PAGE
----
Research Weekly - The Cost of the Olympic Games
Last week, Zions Bank reported the findings of an Oxford University study outlining spending trends at recent Olympic Games. The study indicated all Olympic Games over the past 30 years have cost at least $1 billion, an expense that may be financed by a combination of taxpayer money, government funding, and private contributions. The most expensive Olympics to date were the 2014 Winter Games hosted in Sochi, Russia, and cost a staggering $22 billion. Comparatively, the 2002 Salt Lake City Winter Games cost a mere $2.3 billion.
Of perhaps equal interest is the percent for which each of the Olympic Games exceeded budget. Over the past 40 years, most cities have surpassed their Olympic budgets by 50% or more; however, several host cities have been able to keep a tighter rein on their spending including Salt Lake City, Vancouver, and Beijing, which had cost overruns of 24%, 13%, and 2% respectively. The most astounding overspending was Montreal’s 1976 Summer Olympics which went over budget by a shocking 720%.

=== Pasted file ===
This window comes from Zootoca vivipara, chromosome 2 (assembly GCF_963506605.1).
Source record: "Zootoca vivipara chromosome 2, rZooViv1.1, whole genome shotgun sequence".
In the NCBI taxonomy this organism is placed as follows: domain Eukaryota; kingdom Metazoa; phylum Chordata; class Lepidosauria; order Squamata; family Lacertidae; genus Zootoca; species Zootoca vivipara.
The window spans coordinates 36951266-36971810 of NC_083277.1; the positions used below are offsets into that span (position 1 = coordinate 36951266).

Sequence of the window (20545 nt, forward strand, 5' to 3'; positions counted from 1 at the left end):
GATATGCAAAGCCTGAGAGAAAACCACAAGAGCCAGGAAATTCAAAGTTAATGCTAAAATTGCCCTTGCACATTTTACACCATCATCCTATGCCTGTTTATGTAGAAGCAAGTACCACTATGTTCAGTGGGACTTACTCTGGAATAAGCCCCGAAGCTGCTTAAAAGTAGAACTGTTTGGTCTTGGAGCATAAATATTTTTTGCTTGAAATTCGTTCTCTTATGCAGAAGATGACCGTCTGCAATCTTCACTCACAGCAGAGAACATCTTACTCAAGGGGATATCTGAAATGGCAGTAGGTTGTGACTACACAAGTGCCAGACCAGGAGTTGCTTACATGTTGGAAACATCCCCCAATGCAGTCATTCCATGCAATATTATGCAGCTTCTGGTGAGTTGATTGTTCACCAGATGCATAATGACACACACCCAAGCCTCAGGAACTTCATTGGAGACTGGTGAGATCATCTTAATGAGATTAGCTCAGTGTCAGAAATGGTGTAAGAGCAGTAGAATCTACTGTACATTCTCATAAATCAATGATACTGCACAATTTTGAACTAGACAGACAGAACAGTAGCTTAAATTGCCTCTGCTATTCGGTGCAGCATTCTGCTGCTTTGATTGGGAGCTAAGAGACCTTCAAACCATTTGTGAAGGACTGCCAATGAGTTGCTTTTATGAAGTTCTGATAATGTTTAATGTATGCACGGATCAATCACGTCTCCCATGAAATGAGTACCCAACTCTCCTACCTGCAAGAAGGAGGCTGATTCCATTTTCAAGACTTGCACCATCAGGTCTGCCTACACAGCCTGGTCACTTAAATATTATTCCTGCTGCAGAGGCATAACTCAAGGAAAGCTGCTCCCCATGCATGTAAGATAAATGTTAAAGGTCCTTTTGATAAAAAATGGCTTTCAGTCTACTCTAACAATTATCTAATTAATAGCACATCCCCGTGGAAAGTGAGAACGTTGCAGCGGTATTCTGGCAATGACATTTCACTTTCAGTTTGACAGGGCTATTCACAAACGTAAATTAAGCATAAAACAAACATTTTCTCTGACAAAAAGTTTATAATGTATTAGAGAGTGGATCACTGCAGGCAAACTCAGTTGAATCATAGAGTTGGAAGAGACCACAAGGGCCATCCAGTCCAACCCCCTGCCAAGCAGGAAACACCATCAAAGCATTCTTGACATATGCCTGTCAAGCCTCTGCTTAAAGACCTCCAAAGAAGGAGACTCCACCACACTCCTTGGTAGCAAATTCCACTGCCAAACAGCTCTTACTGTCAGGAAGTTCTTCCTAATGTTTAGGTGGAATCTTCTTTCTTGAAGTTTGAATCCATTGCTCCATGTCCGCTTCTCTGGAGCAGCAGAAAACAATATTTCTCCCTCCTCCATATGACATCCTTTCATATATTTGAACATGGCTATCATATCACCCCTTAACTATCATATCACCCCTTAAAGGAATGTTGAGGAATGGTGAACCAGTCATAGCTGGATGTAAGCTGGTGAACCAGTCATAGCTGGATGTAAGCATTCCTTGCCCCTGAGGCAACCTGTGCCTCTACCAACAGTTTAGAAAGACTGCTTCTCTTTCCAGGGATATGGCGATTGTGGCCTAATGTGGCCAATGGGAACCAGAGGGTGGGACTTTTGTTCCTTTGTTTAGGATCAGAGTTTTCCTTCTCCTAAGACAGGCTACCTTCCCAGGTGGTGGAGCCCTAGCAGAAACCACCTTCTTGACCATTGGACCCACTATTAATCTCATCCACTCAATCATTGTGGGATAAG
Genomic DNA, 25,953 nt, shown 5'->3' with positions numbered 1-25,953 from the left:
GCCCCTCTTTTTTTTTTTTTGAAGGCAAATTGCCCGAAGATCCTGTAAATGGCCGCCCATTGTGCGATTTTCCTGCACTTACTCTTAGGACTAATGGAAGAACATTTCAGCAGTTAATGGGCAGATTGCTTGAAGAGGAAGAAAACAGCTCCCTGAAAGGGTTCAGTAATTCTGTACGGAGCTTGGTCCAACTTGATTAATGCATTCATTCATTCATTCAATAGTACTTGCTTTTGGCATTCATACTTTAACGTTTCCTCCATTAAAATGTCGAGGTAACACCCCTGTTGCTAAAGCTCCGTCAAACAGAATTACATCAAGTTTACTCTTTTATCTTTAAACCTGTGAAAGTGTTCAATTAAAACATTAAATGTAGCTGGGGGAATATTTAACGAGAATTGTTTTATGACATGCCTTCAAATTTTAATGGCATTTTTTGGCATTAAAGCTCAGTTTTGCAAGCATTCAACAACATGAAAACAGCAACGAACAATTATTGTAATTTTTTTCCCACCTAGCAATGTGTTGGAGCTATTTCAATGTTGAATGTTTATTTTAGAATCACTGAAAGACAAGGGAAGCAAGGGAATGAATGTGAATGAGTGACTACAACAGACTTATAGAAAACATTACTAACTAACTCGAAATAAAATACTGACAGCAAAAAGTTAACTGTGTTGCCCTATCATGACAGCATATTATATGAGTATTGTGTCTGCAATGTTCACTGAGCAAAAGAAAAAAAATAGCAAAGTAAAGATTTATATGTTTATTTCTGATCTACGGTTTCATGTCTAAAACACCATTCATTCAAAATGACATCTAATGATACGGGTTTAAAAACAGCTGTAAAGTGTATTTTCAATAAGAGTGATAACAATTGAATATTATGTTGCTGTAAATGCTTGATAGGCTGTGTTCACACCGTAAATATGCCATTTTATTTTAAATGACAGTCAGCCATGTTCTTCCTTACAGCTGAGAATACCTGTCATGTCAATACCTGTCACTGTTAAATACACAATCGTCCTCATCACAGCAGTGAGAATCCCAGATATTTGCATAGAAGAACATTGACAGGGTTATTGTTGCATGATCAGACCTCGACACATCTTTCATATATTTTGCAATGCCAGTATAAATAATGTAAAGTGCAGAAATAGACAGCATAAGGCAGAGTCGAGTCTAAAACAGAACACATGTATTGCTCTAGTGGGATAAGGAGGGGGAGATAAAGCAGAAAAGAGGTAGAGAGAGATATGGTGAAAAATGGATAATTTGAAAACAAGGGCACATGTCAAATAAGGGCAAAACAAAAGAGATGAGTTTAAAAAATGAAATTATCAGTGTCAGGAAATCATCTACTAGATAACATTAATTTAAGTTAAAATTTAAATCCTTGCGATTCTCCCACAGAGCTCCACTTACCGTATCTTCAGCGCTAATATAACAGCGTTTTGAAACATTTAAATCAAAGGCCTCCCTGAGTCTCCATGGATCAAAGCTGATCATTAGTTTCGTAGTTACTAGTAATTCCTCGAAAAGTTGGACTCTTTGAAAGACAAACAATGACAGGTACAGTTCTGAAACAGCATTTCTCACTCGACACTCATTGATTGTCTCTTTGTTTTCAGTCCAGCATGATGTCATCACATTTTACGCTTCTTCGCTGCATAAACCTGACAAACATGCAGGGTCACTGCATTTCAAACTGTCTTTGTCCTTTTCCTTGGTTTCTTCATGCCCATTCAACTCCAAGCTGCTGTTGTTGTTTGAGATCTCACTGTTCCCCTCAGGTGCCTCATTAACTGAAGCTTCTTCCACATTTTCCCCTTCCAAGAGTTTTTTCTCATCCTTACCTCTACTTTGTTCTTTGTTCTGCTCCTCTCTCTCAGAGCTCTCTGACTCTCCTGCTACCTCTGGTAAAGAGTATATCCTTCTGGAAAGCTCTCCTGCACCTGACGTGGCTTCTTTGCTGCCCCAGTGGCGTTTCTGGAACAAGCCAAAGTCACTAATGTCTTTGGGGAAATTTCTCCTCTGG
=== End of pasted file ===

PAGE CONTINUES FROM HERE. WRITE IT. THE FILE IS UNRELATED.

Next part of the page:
Hosting the Olympic Games may be viewed as a challenge due to the massive costs involved, however, the benefits can be understated as not all are immediately or directly visible. Once the excitement of the Games has passed, host cities have the opportunity to reap economic payoffs from outcomes such as revitalized cities, improved infrastructure, and repurposed venues. In addition, for Salt Lake City, the Olympics were just one more way to put our state on the map and attract both visitors and businesses to our doorstep.